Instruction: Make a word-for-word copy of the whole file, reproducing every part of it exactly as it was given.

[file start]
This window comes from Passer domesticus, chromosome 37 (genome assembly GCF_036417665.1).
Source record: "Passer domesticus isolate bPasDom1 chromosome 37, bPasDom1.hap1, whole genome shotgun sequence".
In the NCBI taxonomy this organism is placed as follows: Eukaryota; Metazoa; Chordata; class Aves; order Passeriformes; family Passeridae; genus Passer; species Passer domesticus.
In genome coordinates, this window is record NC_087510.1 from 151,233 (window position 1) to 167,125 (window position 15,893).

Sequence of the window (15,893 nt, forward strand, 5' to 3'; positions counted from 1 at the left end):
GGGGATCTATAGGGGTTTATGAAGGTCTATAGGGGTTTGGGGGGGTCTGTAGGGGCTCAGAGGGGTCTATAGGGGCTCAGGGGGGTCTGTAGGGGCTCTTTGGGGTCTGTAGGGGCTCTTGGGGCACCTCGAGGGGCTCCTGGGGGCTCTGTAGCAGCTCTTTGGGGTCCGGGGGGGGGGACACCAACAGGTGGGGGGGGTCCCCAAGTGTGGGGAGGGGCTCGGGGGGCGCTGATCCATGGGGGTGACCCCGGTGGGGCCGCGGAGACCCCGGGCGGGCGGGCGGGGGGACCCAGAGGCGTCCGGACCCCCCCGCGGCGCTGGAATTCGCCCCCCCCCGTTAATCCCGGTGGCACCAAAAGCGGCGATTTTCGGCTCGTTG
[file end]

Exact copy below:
This window comes from Passer domesticus, chromosome 37 (genome assembly GCF_036417665.1).
Source record: "Passer domesticus isolate bPasDom1 chromosome 37, bPasDom1.hap1, whole genome shotgun sequence".
In the NCBI taxonomy this organism is placed as follows: Eukaryota; Metazoa; Chordata; class Aves; order Passeriformes; family Passeridae; genus Passer; species Passer domesticus.
In genome coordinates, this window is record NC_087510.1 from 151,233 (window position 1) to 167,125 (window position 15,893).

Sequence of the window (15,893 nt, forward strand, 5' to 3'; positions counted from 1 at the left end):
GGGGATCTATAGGGGTTTATGAAGGTCTATAGGGGTTTGGGGGGGTCTGTAGGGGCTCAGAGGGGTCTATAGGGGCTCAGGGGGGTCTGTAGGGGCTCTTTGGGGTCTGTAGGGGCTCTTGGGGCACCTCGAGGGGCTCCTGGGGGCTCTGTAGCAGCTCTTTGGGGTCCGGGGGGGGGGACACCAACAGGTGGGGGGGGTCCCCAAGTGTGGGGAGGGGCTCGGGGGGCGCTGATCCATGGGGGTGACCCCGGTGGGGCCGCGGAGACCCCGGGCGGGCGGGCGGGGGGACCCAGAGGCGTCCGGACCCCCCCGCGGCGCTGGAATTCGCCCCCCCCCGTTAATCCCGGTGGCACCAAAAGCGGCGATTTTCGGCTCGTTG